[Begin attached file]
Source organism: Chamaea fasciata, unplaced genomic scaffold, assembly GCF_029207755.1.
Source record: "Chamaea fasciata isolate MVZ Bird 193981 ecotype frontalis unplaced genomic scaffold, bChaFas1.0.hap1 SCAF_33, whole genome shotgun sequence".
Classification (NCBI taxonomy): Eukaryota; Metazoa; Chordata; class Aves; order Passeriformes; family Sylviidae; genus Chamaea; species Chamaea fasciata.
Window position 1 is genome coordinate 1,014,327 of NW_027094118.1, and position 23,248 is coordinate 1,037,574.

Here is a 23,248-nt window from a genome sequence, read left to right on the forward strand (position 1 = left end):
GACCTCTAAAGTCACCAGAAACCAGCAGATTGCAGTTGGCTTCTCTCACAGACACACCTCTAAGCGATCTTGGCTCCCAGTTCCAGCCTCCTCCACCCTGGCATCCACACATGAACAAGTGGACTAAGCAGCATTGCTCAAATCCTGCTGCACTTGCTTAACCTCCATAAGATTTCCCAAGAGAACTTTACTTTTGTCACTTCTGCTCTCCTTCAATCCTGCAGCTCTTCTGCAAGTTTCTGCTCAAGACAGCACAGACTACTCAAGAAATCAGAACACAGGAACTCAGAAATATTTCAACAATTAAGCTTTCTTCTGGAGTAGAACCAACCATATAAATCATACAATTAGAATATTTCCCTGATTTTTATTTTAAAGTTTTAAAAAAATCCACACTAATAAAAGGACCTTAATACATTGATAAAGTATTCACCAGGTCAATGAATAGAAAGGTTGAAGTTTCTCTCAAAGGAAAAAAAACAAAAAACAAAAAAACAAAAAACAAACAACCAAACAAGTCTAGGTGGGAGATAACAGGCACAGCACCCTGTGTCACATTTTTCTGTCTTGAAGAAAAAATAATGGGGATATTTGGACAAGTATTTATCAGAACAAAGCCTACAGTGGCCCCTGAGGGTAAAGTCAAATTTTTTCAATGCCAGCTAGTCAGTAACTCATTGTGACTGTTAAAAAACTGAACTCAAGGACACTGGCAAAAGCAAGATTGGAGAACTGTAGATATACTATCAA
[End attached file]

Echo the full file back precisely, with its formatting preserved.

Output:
Source organism: Chamaea fasciata, unplaced genomic scaffold, assembly GCF_029207755.1.
Source record: "Chamaea fasciata isolate MVZ Bird 193981 ecotype frontalis unplaced genomic scaffold, bChaFas1.0.hap1 SCAF_33, whole genome shotgun sequence".
Classification (NCBI taxonomy): Eukaryota; Metazoa; Chordata; class Aves; order Passeriformes; family Sylviidae; genus Chamaea; species Chamaea fasciata.
Window position 1 is genome coordinate 1,014,327 of NW_027094118.1, and position 23,248 is coordinate 1,037,574.

Here is a 23,248-nt window from a genome sequence, read left to right on the forward strand (position 1 = left end):
GACCTCTAAAGTCACCAGAAACCAGCAGATTGCAGTTGGCTTCTCTCACAGACACACCTCTAAGCGATCTTGGCTCCCAGTTCCAGCCTCCTCCACCCTGGCATCCACACATGAACAAGTGGACTAAGCAGCATTGCTCAAATCCTGCTGCACTTGCTTAACCTCCATAAGATTTCCCAAGAGAACTTTACTTTTGTCACTTCTGCTCTCCTTCAATCCTGCAGCTCTTCTGCAAGTTTCTGCTCAAGACAGCACAGACTACTCAAGAAATCAGAACACAGGAACTCAGAAATATTTCAACAATTAAGCTTTCTTCTGGAGTAGAACCAACCATATAAATCATACAATTAGAATATTTCCCTGATTTTTATTTTAAAGTTTTAAAAAAATCCACACTAATAAAAGGACCTTAATACATTGATAAAGTATTCACCAGGTCAATGAATAGAAAGGTTGAAGTTTCTCTCAAAGGAAAAAAAACAAAAAACAAAAAAACAAAAAACAAACAACCAAACAAGTCTAGGTGGGAGATAACAGGCACAGCACCCTGTGTCACATTTTTCTGTCTTGAAGAAAAAATAATGGGGATATTTGGACAAGTATTTATCAGAACAAAGCCTACAGTGGCCCCTGAGGGTAAAGTCAAATTTTTTCAATGCCAGCTAGTCAGTAACTCATTGTGACTGTTAAAAAACTGAACTCAAGGACACTGGCAAAAGCAAGATTGGAGAACTGTAGATATACTATCAA